The aftermath of a fire that destroyed a rowhouse in Southeast Washington on Feb. 5. (Bill O'Leary/WASHINGTON POST)

The relatives of Glenn Morris Williams want everyone to know that he was not a squatter. He perished in a fire last week in an abandoned apartment at the age of 51 while visiting friends who had no other place to go.

Williams, legally blind in one eye, had slept overnight in the boarded-up building in Southeast Washington, but he lived with his 74-year-old mother nearly four miles away in Northeast. He graduated from McKinley Technology High School, studied criminal justice for a year in college and took on construction jobs until his diminished eyesight made him too disabled to work.

Now, his mother, six siblings and a niece who works for the D.C. fire department are preparing for a funeral Friday as they try to learn more about why Williams was in the apartment and what started the fire on Feb. 5 that killed him and a woman in the 1700 block of R Street SE.

Williams’s mother, 74-year-old Julia Williams, said that the day before he died, an acquaintance called and asked him to go to the house on R Street. “He said to me that he didn’t want to go,” she said. “But he promised.” Relatives said Williams had gone to visit a friend named Ed, who squatted at the R Street building from time to time.

Authorities said they have not determined what caused the fire, although homicide detectives have been assigned to help investigate, which is routine in questionable-death investigations. The medical examiner is still trying to determine how those inside died.

Williams’s sister, Ophelia Barley, who lives in Camp Springs, said she believes that “smoke distorted his vision and he couldn’t see how to get out.” Fire officials had said they found one body near the sealed front entrance, as if the person died trying to escape.

What most upsets relatives is the description of Williams as a squatter, given by police and fire officials as well as neighbors who had repeatedly told the city that people were living in the vacant building. Even after the names were released, police listed them in a statement as “both of no fixed addresses.”

Barley said her brother definitely had an address. “My brother was not living in that building,” Barley said. “He just happened to be there at the wrong time.”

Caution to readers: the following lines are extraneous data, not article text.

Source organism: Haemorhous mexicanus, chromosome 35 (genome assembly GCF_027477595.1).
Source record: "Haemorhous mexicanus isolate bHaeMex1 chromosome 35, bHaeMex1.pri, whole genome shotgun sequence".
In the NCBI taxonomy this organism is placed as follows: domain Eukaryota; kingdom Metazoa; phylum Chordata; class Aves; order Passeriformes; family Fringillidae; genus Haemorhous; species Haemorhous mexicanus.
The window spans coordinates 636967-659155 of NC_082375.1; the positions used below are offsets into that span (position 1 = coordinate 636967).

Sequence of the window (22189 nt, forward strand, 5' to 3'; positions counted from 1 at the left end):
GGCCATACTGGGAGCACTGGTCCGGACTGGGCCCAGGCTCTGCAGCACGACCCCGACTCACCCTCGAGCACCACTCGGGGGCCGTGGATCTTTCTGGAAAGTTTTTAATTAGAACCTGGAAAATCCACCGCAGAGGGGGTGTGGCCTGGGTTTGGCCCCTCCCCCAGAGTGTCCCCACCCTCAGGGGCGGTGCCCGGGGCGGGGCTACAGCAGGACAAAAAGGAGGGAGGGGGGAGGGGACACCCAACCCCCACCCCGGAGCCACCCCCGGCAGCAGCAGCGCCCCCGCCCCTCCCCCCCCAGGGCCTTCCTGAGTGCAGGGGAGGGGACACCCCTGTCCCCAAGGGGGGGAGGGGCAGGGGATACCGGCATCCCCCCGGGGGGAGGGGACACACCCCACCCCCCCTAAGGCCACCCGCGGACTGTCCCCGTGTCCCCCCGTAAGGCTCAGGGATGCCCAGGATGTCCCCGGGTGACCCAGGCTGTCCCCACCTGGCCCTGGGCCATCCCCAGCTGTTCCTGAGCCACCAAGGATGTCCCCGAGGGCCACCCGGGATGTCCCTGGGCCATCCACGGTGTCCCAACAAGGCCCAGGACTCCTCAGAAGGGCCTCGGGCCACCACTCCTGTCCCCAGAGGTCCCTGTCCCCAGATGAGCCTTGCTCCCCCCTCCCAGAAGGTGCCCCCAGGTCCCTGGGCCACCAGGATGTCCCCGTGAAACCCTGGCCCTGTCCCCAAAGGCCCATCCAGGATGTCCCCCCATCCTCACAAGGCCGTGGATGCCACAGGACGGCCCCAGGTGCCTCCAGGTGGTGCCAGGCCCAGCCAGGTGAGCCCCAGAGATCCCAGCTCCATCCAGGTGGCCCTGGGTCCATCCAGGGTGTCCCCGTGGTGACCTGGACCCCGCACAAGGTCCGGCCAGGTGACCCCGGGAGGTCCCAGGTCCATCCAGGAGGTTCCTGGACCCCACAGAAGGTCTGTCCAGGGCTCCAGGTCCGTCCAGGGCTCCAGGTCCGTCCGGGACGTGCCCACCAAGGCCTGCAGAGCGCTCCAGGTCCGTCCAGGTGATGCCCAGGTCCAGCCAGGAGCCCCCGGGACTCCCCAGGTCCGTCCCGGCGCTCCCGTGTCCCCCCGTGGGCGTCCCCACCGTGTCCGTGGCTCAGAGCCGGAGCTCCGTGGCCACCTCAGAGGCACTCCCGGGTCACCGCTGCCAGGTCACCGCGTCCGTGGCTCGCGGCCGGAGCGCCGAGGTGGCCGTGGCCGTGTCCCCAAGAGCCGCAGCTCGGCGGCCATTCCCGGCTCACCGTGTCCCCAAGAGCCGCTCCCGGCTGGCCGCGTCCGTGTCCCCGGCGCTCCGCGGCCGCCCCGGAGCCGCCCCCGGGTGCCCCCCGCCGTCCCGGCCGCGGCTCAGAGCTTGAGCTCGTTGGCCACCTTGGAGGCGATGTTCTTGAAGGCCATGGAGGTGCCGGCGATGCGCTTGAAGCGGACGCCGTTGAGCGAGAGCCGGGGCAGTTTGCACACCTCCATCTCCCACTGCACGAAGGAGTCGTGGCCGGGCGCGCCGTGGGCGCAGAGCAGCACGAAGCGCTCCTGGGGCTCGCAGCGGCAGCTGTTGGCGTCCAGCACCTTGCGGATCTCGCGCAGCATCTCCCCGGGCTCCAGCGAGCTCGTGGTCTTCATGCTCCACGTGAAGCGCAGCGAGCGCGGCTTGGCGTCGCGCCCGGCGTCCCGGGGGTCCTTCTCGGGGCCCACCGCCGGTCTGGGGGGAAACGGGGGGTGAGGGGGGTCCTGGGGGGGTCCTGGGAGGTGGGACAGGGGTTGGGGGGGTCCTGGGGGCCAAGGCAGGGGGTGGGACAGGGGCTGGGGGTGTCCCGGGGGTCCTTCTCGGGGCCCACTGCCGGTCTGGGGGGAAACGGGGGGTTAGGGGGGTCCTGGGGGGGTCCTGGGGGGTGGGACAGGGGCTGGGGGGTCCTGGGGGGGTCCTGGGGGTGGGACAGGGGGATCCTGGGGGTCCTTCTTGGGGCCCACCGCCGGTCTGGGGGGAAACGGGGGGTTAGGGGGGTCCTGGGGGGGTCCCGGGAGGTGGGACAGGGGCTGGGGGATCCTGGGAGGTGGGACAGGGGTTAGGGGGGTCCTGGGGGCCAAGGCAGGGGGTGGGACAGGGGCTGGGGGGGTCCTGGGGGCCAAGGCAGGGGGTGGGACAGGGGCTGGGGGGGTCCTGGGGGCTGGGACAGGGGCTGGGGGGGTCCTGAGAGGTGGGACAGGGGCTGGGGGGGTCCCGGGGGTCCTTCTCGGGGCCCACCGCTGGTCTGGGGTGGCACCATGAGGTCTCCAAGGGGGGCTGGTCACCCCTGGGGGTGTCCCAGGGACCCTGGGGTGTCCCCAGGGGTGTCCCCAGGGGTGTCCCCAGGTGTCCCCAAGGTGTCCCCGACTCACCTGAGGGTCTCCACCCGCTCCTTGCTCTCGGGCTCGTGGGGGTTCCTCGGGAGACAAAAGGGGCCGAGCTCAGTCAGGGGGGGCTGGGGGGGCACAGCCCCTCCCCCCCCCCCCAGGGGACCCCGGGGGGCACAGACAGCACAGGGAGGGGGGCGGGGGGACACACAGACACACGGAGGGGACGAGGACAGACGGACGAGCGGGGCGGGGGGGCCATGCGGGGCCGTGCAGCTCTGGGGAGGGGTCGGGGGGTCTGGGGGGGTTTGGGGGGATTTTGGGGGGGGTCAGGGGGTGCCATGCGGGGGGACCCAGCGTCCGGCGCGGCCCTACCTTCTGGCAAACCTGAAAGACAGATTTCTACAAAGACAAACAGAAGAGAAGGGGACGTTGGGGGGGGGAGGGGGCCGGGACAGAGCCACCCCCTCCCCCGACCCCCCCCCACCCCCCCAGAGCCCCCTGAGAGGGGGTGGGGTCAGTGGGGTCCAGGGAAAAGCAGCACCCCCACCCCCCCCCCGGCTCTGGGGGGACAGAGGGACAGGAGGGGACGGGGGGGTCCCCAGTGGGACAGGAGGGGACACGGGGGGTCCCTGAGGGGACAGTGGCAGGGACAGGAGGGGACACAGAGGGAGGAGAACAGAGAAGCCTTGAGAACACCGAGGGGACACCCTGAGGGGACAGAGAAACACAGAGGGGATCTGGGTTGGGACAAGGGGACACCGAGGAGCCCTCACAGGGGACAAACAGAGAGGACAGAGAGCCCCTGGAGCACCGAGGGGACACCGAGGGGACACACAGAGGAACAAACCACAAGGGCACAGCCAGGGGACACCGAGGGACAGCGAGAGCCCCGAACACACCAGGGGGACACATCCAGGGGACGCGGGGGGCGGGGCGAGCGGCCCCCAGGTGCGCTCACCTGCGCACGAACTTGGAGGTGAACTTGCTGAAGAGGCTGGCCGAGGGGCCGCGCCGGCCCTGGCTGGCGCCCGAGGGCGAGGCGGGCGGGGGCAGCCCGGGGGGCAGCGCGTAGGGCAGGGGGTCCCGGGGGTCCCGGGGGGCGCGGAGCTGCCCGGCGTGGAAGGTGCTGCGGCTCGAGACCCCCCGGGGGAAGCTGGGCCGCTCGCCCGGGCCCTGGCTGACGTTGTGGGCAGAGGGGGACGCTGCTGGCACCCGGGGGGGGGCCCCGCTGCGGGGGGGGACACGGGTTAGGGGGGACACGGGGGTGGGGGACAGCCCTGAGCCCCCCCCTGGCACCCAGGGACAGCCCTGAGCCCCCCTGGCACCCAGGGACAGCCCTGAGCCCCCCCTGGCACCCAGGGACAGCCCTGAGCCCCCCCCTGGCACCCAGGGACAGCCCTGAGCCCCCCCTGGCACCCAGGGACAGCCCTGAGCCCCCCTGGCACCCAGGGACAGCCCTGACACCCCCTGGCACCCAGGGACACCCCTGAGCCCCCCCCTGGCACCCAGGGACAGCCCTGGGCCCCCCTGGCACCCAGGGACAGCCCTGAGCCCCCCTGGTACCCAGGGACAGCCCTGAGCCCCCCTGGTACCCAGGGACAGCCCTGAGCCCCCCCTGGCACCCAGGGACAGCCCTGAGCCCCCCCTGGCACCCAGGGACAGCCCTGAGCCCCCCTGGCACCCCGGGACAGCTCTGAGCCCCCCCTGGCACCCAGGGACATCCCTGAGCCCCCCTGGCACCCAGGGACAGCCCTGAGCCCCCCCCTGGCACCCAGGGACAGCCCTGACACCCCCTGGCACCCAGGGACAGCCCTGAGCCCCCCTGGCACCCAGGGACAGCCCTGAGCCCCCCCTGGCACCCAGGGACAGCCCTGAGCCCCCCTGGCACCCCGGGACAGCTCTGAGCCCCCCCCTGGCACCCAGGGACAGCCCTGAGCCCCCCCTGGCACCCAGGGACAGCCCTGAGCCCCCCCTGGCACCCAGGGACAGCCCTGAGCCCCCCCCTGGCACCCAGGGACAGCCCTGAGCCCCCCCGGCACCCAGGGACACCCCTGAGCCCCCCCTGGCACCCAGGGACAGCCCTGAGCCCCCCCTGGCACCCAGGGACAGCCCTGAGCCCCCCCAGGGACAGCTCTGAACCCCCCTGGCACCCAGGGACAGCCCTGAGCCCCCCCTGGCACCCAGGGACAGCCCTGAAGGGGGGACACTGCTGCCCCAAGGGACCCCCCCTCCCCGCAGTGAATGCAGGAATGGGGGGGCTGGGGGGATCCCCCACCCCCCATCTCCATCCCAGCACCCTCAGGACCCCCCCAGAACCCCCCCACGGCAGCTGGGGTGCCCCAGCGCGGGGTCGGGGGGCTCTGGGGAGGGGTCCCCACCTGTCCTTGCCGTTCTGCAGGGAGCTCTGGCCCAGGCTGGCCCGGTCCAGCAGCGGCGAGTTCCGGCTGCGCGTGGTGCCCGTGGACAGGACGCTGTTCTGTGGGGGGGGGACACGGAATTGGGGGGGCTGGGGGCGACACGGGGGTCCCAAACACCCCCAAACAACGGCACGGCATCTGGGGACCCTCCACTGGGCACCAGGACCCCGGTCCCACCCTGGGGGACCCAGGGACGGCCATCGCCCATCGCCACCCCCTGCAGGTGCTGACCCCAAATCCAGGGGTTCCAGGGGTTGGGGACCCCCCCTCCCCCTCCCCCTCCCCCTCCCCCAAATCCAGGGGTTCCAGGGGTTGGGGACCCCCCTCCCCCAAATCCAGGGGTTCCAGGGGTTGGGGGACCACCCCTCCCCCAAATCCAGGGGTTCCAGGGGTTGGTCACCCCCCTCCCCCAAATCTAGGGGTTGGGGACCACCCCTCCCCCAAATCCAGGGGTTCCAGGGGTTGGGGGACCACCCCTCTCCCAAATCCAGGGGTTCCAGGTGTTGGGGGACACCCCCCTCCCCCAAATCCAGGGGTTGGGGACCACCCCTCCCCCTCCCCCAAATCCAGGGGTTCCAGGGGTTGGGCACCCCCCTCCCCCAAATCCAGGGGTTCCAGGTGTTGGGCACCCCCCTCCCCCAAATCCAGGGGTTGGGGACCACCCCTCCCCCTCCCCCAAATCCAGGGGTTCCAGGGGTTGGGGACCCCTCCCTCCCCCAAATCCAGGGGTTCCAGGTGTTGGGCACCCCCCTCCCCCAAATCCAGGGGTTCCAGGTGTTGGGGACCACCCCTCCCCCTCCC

Police have identified the second victim who died in the fire as Diane Toogood, 56. Attempts to reach her family were unsuccessful. Barley and other relatives of Williams said they had never heard of Toogood. Barley said they were going through Williams’s photos to see if she appears.

Glenn Williams’s niece, Rolanda Williams, 40, was at her job in the fire department’s inspector’s office when a friend of her uncle called. He told her about the fire and about how he had left the vacant apartment two hours earlier but that he thought “Glenn was in that building.”

She had heard about the fire on her radio and knew it was bad, but didn’t know anyone had died. When she realized her uncle had been inside, she rushed there and learned the crushing news.

Amid their grief, relatives are working to restore the reputation of their loved one — from anonymous squatter to family man who will get a proper burial, on Friday at the Spirit of Faith Christian Center in Temple Hills.

Glenn Williams counseled his younger nieces, nephews and cousins to avoid hooking up with friends “on the wrong path,” as he did in high school, telling them that had he been more responsible he might have become the lawyer he wanted to be.

Even with his failing eyesight, he was a voracious reader, seen carrying a book every place he went. He read about politics. He read novels. Most recently, he was reading two books on the history of the District

Glenn Williams had moved in with his mother to help her get to the store and do chores. Rolanda Williams said her uncle was the man of the family. “He will be missed terribly,” she said. “He would do anything for anybody and never expected anything in return.”

Rolanda Williams has worked as a firefighter since graduating from high school, handling too many fatal fires to recall. Four years ago, she was promoted to her current post, inspecting buildings for fire code violations. She’s assigned to Ward 8, where the fire occurred, but had never been inside the building on R Street.

Twice in her 21 years on the job, she’s learned of sudden deaths of people she was close to: a friend and a boyfriend. Now, there’s a third.

“This time, it’s my uncle,” she said. “It’s just terrible.”

Magda Jean-Louis contributed to this report.